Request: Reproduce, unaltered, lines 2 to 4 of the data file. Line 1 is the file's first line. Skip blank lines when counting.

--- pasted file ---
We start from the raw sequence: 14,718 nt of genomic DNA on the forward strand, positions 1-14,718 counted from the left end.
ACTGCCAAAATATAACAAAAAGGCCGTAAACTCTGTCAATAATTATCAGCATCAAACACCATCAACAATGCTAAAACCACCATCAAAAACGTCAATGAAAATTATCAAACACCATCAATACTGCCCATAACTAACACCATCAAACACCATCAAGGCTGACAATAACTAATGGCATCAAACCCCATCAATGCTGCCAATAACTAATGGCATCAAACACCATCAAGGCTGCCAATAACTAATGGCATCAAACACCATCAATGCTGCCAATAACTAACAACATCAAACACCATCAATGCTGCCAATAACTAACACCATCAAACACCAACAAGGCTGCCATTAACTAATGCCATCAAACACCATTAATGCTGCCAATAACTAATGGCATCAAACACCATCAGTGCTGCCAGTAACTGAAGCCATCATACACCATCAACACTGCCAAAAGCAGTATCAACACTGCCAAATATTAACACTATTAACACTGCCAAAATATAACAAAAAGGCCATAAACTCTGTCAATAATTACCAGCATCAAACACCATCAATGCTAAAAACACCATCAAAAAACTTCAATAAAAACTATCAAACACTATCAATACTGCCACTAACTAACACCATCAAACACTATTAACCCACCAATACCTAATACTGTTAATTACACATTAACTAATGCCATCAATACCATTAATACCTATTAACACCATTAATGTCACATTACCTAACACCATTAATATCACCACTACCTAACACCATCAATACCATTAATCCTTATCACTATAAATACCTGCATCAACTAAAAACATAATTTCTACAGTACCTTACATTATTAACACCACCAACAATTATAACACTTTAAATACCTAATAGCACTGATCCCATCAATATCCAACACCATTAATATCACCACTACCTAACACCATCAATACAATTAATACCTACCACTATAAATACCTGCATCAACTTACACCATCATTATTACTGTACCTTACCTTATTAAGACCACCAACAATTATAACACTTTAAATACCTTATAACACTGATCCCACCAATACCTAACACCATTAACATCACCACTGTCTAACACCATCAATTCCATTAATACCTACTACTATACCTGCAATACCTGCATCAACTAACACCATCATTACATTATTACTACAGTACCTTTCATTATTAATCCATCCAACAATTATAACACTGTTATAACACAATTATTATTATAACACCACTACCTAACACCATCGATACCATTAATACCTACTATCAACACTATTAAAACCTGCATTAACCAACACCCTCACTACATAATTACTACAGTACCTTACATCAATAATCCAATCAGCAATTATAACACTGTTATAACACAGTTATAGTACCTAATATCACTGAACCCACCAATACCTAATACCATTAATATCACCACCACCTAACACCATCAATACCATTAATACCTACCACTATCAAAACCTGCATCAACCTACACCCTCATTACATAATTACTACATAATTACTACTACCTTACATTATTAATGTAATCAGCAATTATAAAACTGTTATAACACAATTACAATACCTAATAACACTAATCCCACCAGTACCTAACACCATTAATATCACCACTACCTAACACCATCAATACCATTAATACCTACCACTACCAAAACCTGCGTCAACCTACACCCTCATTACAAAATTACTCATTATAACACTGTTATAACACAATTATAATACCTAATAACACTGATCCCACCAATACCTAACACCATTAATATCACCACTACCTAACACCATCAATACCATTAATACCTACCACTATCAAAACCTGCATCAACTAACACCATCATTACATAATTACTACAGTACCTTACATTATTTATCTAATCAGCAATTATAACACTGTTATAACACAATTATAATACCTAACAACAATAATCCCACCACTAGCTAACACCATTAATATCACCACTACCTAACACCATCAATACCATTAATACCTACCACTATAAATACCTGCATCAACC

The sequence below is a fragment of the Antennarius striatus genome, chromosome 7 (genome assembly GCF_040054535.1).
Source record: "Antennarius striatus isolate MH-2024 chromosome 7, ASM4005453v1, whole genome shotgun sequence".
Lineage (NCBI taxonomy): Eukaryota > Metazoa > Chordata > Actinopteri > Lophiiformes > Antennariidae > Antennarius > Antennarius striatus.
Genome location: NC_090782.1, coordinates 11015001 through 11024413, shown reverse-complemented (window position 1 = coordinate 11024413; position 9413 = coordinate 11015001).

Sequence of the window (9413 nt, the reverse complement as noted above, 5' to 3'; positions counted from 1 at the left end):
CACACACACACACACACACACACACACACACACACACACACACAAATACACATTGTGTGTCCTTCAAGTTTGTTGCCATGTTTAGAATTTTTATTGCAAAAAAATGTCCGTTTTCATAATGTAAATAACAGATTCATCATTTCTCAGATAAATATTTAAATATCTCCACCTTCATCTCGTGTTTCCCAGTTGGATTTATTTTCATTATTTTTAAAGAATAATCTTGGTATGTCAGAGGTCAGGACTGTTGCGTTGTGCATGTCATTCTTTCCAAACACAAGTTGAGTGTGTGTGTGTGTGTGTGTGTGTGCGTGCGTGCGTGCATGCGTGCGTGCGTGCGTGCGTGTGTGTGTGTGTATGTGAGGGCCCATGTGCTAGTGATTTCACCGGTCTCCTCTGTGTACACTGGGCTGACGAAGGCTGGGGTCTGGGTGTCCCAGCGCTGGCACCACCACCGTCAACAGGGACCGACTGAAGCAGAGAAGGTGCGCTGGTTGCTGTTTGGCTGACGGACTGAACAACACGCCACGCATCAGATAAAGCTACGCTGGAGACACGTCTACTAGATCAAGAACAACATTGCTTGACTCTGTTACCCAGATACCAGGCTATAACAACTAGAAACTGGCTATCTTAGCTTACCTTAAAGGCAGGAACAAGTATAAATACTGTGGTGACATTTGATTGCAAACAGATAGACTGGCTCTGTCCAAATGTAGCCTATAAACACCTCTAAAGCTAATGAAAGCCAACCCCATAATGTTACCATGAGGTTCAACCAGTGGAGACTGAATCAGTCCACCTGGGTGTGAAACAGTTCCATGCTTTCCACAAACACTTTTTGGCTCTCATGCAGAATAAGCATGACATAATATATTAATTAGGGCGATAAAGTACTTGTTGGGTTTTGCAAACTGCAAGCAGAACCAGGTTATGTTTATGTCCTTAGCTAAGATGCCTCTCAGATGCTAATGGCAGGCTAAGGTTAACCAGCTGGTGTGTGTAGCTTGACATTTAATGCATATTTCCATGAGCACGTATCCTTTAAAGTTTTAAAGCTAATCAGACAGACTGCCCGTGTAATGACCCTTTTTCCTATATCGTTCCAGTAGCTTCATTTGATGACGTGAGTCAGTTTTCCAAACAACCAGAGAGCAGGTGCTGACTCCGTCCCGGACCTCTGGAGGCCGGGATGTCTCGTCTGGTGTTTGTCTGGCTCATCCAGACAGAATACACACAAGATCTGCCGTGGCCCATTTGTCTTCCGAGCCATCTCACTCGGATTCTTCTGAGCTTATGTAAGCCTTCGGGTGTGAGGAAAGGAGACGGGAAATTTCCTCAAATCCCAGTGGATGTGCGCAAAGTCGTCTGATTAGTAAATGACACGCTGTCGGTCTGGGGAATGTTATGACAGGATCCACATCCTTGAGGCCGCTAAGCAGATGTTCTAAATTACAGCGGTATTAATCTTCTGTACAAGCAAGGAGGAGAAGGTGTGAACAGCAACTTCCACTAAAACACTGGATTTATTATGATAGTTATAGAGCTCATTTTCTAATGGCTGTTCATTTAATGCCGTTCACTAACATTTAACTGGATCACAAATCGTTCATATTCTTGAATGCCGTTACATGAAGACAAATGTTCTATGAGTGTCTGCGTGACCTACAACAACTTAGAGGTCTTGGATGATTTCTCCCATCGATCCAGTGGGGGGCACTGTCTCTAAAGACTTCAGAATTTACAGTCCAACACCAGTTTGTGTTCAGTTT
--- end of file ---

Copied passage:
ACTGCCAAAATATAACAAAAAGGCCGTAAACTCTGTCAATAATTATCAGCATCAAACACCATCAACAATGCTAAAACCACCATCAAAAACGTCAATGAAAATTATCAAACACCATCAATACTGCCCATAACTAACACCATCAAACACCATCAAGGCTGACAATAACTAATGGCATCAAACCCCATCAATGCTGCCAATAACTAATGGCATCAAACACCATCAAGGCTGCCAATAACTAATGGCATCAAACACCATCAATGCTGCCAATAACTAACAACATCAAACACCATCAATGCTGCCAATAACTAACACCATCAAACACCAACAAGGCTGCCATTAACTAATGCCATCAAACACCATTAATGCTGCCAATAACTAATGGCATCAAACACCATCAGTGCTGCCAGTAACTGAAGCCATCATACACCATCAACACTGCCAAAAGCAGTATCAACACTGCCAAATATTAACACTATTAACACTGCCAAAATATAACAAAAAGGCCATAAACTCTGTCAATAATTACCAGCATCAAACACCATCAATGCTAAAAACACCATCAAAAAACTTCAATAAAAACTATCAAACACTATCAATACTGCCACTAACTAACACCATCAAACACTATTAACCCACCAATACCTAATACTGTTAATTACACATTAACTAATGCCATCAATACCATTAATACCTATTAACACCATTAATGTCACATTACCTAACACCATTAATATCACCACTACCTAACACCATCAATACCATTAATCCTTATCACTATAAATACCTGCATCAACTAAAAACATAATTTCTACAGTACCTTACATTATTAACACCACCAACAATTATAACACTTTAAATACCTAATAGCACTGATCCCATCAATATCCAACACCATTAATATCACCACTACCTAACACCATCAATACAATTAATACCTACCACTATAAATACCTGCATCAACTTACACCATCATTATTACTGTACCTTACCTTATTAAGACCACCAACAATTATAACACTTTAAATACCTTATAACACTGATCCCACCAATACCTAACACCATTAACATCACCACTGTCTAACACCATCAATTCCATTAATACCTACTACTATACCTGCAATACCTGCATCAACTAACACCATCATTACATTATTACTACAGTACCTTTCATTATTAATCCATCCAACAATTATAACACTGTTATAACACAATTATTATTATAACACCACTACCTAACACCATCGATACCATTAATACCTACTATCAACACTATTAAAACCTGCATTAACCAACACCCTCACTACATAATTACTACAGTACCTTACATCAATAATCCAATCAGCAATTATAACACTGTTATAACACAGTTATAGTACCTAATATCACTGAACCCACCAATACCTAATACCATTAATATCACCACCACCTAACACCATCAATACCATTAATACCTACCACTATCAAAACCTGCATCAACCTACACCCTCATTACATAATTACTACATAATTACTACTACCTTACATTATTAATGTAATCAGCAATTATAAAACTGTTATAACACAATTACAATACCTAATAACACTAATCCCACCAGTACCTAACACCATTAATATCACCACTACCTAACACCATCAATACCATTAATACCTACCACTACCAAAACCTGCGTCAACCTACACCCTCATTACAAAATTACTCATTATAACACTGTTATAACACAATTATAATACCTAATAACACTGATCCCACCAATACCTAACACCATTAATATCACCACTACCTAACACCATCAATACCATTAATACCTACCACTATCAAAACCTGCATCAACTAACACCATCATTACATAATTACTACAGTACCTTACATTATTTATCTAATCAGCAATTATAACACTGTTATAACACAATTATAATACCTAACAACAATAATCCCACCACTAGCTAACACCATTAATATCACCACTACCTAACACCATCAATACCATTAATACCTACCACTATAAATACCTGCATCAACC

The sequence below is a fragment of the Antennarius striatus genome, chromosome 7 (genome assembly GCF_040054535.1).
Source record: "Antennarius striatus isolate MH-2024 chromosome 7, ASM4005453v1, whole genome shotgun sequence".